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Season 17, Episode 19 Recap: How to Make the Best Strawberry Jam

Plus, Lisa McManus reviews canning equipment, and Dan Souza makes bread and butter pickles.
By Published May 15, 2017

This episode of America’s Test Kitchen opens with hosts Bridget Lancaster and Julia Collin Davison considering the virtues of canning. “Before fresh produce was available year round, canning is how we stayed alive during those long, cold winter months,” says Julia. Becky Hays then joins Julia in the kitchen and makes a batch of classic strawberry jam. Next, Lisa McManus reviews canning equipment, and finally, Dan Souza shows Bridget how to make bread and butter pickles.


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Five Takeaways from the Episode

1. When Making Strawberry Jam, Crush the Berries Before You Cook Them: Doing this will shorten the cook time, helping to preserve that fresh, fruity flavor. Break them down, but not completely—you want some juicy chunks in your jam, after all.

2. Granny Smith Apples Are the Key to Your Strawberry Jam: They add some more fruity sweetness, and their natural pectin will help the jam set up without taking on an overly-gelled texture.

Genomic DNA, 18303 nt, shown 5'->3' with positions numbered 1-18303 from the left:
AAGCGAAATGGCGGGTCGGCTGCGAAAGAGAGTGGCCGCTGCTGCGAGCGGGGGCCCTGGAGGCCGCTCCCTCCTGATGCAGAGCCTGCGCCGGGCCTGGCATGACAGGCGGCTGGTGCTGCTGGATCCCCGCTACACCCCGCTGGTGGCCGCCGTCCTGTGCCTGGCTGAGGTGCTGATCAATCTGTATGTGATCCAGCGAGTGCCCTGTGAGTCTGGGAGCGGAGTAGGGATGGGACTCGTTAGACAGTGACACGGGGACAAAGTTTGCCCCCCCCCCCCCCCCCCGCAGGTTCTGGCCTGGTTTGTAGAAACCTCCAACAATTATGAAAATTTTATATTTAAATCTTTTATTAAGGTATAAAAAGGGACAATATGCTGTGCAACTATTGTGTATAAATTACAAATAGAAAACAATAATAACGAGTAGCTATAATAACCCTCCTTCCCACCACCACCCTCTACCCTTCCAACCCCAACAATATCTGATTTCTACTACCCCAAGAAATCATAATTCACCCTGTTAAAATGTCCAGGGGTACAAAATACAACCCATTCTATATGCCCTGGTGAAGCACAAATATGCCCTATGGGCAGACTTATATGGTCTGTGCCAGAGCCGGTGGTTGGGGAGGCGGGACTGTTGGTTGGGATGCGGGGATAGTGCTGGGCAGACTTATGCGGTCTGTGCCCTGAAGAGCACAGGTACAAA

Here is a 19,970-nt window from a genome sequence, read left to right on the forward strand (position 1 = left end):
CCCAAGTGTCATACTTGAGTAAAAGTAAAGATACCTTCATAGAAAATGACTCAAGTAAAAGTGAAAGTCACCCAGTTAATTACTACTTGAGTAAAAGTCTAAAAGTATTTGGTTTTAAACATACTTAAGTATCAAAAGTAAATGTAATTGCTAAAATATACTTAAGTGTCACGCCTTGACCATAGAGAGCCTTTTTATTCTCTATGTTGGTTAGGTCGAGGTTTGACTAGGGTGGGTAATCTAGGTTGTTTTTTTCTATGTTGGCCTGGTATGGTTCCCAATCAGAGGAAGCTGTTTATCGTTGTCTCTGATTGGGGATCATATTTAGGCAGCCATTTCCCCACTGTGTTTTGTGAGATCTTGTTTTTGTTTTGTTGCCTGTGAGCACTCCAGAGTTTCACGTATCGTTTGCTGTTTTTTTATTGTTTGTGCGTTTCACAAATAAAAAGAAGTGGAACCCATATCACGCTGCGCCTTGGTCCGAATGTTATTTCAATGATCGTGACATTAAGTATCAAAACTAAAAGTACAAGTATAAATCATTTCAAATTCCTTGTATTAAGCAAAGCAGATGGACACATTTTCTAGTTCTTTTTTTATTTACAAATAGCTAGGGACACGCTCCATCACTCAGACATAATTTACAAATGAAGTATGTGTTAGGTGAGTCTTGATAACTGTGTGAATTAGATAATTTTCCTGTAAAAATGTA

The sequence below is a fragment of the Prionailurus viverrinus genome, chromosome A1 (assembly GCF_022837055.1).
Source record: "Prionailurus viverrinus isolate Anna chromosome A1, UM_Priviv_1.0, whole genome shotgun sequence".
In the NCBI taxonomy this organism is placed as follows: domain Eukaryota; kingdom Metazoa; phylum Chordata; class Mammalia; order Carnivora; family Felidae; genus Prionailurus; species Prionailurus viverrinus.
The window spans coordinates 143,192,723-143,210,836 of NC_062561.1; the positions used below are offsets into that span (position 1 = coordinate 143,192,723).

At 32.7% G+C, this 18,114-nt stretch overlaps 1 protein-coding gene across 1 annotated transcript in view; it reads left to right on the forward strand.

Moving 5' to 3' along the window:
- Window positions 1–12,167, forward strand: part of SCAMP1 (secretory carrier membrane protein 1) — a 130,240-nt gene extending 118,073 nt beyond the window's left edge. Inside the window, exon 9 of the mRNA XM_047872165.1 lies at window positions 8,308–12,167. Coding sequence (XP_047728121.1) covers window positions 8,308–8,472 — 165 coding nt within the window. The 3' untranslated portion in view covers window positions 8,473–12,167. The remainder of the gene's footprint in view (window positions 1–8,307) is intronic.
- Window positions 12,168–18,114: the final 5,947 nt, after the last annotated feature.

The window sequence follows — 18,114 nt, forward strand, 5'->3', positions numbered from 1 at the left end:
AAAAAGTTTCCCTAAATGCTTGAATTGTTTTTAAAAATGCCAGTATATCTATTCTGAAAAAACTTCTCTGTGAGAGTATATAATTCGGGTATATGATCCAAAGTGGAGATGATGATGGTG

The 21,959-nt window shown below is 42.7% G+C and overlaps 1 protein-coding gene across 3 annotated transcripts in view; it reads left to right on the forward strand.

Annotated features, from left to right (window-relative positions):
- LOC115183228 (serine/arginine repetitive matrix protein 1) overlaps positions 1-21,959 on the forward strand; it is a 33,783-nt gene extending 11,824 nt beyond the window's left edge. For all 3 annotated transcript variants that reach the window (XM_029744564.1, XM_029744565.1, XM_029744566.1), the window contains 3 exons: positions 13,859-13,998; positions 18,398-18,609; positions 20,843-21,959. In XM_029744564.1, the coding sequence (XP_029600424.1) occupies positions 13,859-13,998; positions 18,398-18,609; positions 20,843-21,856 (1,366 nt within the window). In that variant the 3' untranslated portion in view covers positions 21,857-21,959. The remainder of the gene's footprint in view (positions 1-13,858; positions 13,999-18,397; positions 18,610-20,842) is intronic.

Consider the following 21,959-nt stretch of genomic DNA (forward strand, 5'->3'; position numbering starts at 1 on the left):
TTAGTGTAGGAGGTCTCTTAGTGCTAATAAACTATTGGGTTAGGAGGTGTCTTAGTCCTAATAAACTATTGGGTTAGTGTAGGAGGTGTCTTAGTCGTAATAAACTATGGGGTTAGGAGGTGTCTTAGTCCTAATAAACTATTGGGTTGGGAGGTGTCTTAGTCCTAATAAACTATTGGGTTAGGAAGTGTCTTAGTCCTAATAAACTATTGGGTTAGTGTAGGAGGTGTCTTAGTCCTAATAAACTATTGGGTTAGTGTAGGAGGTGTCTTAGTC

3. When Using Lemon Juice in Canning, Go with the Bottled Stuff: Fresh squeezed lemon juice is great for certain recipes, but it’s not your best bet when making preserves. Why not? Well, it’s got to do with safety. The acidity in fresh lemon juice can vary dramatically, while the acidity of bottled lemon juice is always the same. The level of acidity will impact the final product’s pH—and for strawberry jam, you want that pH level to be from 2.0 to 4.6. (For more instructions on making jam, check out our step-by-step guide.)

4. When Making Bread and Butter Pickles, Kirby Cucumbers Are Best: We prefer them for a number of reasons. They’re small, so they fit easily into canning jars. Larger cucumbers have more seeds, and those seeds can separate from the flesh of the cucumber, which eventually might lead to the disintegration of the cucumber as it’s being pickled. And hey—fresh is best! The fresher the cucumber, the firmer its pectin. And firmer pectin equals crisper pickles.

5. Sanitize Your Jars if You’re Processing for Fewer than Ten Minutes: However, if your canning recipe calls for processing times greater than 10 minutes, the USDA says there’s no need to sanitize the jars—any bad bacteria will be killed off while the jars are being processed.   

Quote of the Week: “The only thing that would make these better is a giant, giant sandwich of pulled pork.” —Bridget after eating a forkful of bread and butter pickles


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